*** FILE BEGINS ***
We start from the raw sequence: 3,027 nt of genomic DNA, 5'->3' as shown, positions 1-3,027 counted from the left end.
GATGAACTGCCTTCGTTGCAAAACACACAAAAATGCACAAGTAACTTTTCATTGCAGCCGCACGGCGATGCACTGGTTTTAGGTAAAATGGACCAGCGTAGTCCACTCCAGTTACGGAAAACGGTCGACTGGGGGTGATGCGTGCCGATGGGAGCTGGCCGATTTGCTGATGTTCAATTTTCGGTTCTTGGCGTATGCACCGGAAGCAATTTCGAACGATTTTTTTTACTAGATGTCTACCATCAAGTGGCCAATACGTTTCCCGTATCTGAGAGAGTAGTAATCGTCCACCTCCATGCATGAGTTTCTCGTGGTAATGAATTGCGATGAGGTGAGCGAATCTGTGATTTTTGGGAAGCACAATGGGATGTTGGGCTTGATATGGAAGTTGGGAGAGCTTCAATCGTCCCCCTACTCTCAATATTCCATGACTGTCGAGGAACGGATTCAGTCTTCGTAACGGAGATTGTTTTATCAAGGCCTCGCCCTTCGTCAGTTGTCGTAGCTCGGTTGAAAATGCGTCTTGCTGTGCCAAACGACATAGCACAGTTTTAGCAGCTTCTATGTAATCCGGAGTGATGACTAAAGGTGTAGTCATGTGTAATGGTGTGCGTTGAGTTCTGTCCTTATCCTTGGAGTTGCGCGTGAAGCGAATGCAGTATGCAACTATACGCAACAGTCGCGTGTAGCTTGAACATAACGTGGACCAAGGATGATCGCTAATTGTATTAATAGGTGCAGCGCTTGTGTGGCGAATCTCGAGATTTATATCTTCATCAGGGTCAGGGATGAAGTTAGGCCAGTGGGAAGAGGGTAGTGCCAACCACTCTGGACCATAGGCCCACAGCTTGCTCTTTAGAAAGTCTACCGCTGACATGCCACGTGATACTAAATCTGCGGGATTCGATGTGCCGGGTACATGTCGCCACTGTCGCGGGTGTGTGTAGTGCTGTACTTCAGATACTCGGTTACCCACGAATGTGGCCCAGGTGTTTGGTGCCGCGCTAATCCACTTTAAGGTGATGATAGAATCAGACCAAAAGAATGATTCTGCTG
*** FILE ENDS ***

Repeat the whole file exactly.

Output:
We start from the raw sequence: 3,027 nt of genomic DNA, 5'->3' as shown, positions 1-3,027 counted from the left end.
GATGAACTGCCTTCGTTGCAAAACACACAAAAATGCACAAGTAACTTTTCATTGCAGCCGCACGGCGATGCACTGGTTTTAGGTAAAATGGACCAGCGTAGTCCACTCCAGTTACGGAAAACGGTCGACTGGGGGTGATGCGTGCCGATGGGAGCTGGCCGATTTGCTGATGTTCAATTTTCGGTTCTTGGCGTATGCACCGGAAGCAATTTCGAACGATTTTTTTTACTAGATGTCTACCATCAAGTGGCCAATACGTTTCCCGTATCTGAGAGAGTAGTAATCGTCCACCTCCATGCATGAGTTTCTCGTGGTAATGAATTGCGATGAGGTGAGCGAATCTGTGATTTTTGGGAAGCACAATGGGATGTTGGGCTTGATATGGAAGTTGGGAGAGCTTCAATCGTCCCCCTACTCTCAATATTCCATGACTGTCGAGGAACGGATTCAGTCTTCGTAACGGAGATTGTTTTATCAAGGCCTCGCCCTTCGTCAGTTGTCGTAGCTCGGTTGAAAATGCGTCTTGCTGTGCCAAACGACATAGCACAGTTTTAGCAGCTTCTATGTAATCCGGAGTGATGACTAAAGGTGTAGTCATGTGTAATGGTGTGCGTTGAGTTCTGTCCTTATCCTTGGAGTTGCGCGTGAAGCGAATGCAGTATGCAACTATACGCAACAGTCGCGTGTAGCTTGAACATAACGTGGACCAAGGATGATCGCTAATTGTATTAATAGGTGCAGCGCTTGTGTGGCGAATCTCGAGATTTATATCTTCATCAGGGTCAGGGATGAAGTTAGGCCAGTGGGAAGAGGGTAGTGCCAACCACTCTGGACCATAGGCCCACAGCTTGCTCTTTAGAAAGTCTACCGCTGACATGCCACGTGATACTAAATCTGCGGGATTCGATGTGCCGGGTACATGTCGCCACTGTCGCGGGTGTGTGTAGTGCTGTACTTCAGATACTCGGTTACCCACGAATGTGGCCCAGGTGTTTGGTGCCGCGCTAATCCACTTTAAGGTGATGATAGAATCAGACCAAAAGAATGATTCTGCTG